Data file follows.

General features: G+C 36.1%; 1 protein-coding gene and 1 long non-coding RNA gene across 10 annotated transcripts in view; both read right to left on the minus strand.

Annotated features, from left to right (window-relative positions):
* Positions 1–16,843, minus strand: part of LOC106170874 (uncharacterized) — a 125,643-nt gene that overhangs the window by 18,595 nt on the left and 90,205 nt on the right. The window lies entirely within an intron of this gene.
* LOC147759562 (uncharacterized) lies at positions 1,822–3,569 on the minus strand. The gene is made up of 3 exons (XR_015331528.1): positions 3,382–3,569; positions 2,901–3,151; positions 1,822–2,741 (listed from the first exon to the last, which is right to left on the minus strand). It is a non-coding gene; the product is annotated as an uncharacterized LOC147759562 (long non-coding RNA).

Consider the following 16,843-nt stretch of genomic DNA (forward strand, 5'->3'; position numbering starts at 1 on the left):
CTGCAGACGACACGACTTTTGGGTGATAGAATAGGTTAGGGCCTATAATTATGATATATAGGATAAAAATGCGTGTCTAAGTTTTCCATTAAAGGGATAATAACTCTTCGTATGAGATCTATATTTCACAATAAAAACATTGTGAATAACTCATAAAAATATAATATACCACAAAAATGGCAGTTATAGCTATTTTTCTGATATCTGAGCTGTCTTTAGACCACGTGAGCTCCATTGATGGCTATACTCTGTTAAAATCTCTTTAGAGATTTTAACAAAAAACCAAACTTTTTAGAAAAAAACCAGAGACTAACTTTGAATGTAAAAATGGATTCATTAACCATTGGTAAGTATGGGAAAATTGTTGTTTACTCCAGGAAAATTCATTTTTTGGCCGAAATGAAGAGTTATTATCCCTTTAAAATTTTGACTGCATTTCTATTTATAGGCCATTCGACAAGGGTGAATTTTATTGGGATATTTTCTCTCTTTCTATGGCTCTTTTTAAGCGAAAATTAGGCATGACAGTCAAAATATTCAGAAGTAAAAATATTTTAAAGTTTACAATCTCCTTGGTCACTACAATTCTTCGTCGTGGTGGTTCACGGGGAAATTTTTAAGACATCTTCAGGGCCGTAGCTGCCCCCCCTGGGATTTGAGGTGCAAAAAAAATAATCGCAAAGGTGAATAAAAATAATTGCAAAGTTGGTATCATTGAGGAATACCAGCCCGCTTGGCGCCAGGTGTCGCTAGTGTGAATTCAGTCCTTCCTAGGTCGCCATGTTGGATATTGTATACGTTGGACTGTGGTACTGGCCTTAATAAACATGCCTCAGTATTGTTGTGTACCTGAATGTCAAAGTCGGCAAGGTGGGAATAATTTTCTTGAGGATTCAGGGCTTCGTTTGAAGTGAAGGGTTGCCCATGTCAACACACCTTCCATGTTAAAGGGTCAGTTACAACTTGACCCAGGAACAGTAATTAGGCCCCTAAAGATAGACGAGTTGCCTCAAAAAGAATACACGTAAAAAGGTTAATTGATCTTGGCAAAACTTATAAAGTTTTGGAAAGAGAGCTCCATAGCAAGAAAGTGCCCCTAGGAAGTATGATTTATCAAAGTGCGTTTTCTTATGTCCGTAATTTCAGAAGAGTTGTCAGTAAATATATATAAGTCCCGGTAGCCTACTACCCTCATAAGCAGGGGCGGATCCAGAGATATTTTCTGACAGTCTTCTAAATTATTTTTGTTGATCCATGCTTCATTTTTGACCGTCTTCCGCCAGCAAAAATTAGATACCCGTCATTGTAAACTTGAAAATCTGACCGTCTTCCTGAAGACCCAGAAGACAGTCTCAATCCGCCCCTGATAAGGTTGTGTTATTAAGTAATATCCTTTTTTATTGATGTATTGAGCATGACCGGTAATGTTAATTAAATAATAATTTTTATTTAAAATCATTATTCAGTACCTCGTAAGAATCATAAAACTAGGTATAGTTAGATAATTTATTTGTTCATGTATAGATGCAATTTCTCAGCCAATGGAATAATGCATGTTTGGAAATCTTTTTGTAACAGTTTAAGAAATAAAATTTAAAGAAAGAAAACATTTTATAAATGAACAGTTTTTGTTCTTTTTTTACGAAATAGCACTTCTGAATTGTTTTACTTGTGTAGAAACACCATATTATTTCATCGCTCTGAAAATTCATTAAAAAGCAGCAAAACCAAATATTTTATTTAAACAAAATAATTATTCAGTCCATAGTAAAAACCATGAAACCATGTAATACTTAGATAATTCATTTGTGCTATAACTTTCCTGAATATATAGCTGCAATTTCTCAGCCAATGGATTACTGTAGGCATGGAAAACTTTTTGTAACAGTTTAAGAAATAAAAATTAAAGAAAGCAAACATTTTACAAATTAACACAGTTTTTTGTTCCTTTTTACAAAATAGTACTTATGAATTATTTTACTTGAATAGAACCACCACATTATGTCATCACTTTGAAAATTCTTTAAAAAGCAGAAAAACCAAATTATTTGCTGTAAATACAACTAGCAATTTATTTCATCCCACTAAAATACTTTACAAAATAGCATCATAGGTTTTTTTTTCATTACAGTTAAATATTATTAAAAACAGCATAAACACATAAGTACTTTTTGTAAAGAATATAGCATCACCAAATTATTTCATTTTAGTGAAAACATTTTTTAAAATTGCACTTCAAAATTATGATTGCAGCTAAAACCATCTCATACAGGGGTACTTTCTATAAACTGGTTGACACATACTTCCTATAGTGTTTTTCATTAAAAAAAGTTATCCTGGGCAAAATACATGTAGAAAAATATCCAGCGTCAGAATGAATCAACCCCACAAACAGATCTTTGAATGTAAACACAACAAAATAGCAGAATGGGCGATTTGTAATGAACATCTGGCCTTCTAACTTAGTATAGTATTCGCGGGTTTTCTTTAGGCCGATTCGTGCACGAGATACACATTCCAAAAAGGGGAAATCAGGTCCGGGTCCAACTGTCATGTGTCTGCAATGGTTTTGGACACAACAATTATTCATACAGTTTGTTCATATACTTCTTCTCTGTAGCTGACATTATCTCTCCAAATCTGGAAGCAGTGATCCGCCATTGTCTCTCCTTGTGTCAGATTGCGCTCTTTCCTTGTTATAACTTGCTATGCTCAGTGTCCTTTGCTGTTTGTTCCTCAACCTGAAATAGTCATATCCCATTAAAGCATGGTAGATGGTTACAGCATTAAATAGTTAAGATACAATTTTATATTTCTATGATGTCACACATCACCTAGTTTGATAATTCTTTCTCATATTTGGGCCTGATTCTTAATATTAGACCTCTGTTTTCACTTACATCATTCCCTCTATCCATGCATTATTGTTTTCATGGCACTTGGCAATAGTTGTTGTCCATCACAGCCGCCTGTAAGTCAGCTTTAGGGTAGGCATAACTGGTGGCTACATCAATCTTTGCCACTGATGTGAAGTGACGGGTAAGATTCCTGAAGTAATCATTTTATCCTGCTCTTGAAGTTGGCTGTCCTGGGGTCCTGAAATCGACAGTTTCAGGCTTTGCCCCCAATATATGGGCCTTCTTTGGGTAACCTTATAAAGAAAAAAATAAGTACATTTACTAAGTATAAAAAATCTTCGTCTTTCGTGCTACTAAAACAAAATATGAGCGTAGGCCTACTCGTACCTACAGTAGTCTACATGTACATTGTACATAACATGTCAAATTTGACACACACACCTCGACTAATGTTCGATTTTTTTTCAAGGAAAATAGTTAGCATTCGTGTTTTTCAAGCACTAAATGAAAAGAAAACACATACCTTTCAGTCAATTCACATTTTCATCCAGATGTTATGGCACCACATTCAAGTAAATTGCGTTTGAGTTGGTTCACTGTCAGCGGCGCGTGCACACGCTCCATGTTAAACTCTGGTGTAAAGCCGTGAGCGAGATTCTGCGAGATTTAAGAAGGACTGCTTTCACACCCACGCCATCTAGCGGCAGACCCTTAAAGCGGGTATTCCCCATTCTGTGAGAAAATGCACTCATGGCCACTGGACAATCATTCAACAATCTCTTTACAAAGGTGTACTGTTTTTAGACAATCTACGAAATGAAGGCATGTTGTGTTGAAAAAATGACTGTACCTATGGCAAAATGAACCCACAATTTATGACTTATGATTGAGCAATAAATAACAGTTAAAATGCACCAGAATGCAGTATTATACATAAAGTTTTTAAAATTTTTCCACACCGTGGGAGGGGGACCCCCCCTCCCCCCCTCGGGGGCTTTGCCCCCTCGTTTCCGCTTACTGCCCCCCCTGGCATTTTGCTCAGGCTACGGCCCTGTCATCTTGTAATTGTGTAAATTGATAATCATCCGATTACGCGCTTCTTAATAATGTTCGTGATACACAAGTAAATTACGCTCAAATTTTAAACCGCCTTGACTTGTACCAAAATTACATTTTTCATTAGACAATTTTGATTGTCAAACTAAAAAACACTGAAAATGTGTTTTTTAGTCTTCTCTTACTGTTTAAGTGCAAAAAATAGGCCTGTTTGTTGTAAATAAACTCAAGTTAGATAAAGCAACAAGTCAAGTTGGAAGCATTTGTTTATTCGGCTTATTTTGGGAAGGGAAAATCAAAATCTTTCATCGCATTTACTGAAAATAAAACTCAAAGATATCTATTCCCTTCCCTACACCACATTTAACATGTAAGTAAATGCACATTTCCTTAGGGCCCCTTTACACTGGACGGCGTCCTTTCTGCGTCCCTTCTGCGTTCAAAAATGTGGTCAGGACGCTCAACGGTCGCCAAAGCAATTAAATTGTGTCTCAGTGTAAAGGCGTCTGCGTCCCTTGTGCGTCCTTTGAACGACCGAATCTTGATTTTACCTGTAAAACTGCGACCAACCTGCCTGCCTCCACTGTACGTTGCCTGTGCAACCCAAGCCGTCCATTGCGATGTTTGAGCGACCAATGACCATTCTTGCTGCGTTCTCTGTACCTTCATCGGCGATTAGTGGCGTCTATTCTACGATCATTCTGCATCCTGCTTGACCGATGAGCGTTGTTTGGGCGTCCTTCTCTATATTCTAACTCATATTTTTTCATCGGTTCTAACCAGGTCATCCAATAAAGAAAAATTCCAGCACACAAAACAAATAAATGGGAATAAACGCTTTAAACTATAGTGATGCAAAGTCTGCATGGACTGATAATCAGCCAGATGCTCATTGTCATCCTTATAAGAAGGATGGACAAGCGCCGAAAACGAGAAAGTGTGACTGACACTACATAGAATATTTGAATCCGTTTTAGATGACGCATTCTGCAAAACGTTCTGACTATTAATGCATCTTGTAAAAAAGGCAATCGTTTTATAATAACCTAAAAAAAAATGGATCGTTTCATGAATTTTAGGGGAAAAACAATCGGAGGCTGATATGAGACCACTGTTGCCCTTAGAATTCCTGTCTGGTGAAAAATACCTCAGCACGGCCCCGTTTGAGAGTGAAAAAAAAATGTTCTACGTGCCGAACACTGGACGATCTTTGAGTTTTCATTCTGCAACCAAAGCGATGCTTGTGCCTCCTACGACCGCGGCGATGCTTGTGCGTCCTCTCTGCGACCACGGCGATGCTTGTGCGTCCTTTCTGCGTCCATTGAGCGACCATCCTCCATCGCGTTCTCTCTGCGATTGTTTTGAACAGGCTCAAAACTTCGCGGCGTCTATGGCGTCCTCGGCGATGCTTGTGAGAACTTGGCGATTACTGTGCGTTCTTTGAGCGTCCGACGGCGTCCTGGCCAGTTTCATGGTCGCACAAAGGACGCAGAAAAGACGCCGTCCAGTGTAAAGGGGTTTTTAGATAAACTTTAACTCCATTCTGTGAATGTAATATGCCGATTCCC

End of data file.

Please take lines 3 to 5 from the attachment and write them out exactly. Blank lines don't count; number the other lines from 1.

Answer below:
* Positions 1–16,843, minus strand: part of LOC106170874 (uncharacterized) — a 125,643-nt gene that overhangs the window by 18,595 nt on the left and 90,205 nt on the right. The window lies entirely within an intron of this gene.
* LOC147759562 (uncharacterized) lies at positions 1,822–3,569 on the minus strand. The gene is made up of 3 exons (XR_015331528.1): positions 3,382–3,569; positions 2,901–3,151; positions 1,822–2,741 (listed from the first exon to the last, which is right to left on the minus strand). It is a non-coding gene; the product is annotated as an uncharacterized LOC147759562 (long non-coding RNA).

Consider the following 16,843-nt stretch of genomic DNA (forward strand, 5'->3'; position numbering starts at 1 on the left):